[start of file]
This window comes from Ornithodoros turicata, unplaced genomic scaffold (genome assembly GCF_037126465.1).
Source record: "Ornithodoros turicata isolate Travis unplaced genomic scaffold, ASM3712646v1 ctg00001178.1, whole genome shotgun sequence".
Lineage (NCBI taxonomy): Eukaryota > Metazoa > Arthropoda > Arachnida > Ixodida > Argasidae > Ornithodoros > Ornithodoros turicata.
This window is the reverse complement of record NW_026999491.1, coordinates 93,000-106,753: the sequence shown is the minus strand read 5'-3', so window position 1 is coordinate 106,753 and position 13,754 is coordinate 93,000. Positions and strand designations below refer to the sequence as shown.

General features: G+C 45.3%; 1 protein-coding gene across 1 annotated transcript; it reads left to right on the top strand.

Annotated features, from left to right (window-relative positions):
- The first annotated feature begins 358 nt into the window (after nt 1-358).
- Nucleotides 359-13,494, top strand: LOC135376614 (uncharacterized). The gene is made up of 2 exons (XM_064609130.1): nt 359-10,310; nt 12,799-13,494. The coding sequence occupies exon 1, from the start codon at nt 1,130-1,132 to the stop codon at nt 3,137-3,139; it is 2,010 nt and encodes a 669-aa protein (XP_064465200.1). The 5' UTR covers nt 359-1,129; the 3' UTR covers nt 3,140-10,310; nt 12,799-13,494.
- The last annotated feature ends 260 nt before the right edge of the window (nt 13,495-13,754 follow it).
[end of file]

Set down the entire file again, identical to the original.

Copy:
This window comes from Ornithodoros turicata, unplaced genomic scaffold (genome assembly GCF_037126465.1).
Source record: "Ornithodoros turicata isolate Travis unplaced genomic scaffold, ASM3712646v1 ctg00001178.1, whole genome shotgun sequence".
Lineage (NCBI taxonomy): Eukaryota > Metazoa > Arthropoda > Arachnida > Ixodida > Argasidae > Ornithodoros > Ornithodoros turicata.
This window is the reverse complement of record NW_026999491.1, coordinates 93,000-106,753: the sequence shown is the minus strand read 5'-3', so window position 1 is coordinate 106,753 and position 13,754 is coordinate 93,000. Positions and strand designations below refer to the sequence as shown.

General features: G+C 45.3%; 1 protein-coding gene across 1 annotated transcript; it reads left to right on the top strand.

Annotated features, from left to right (window-relative positions):
- The first annotated feature begins 358 nt into the window (after nt 1-358).
- Nucleotides 359-13,494, top strand: LOC135376614 (uncharacterized). The gene is made up of 2 exons (XM_064609130.1): nt 359-10,310; nt 12,799-13,494. The coding sequence occupies exon 1, from the start codon at nt 1,130-1,132 to the stop codon at nt 3,137-3,139; it is 2,010 nt and encodes a 669-aa protein (XP_064465200.1). The 5' UTR covers nt 359-1,129; the 3' UTR covers nt 3,140-10,310; nt 12,799-13,494.
- The last annotated feature ends 260 nt before the right edge of the window (nt 13,495-13,754 follow it).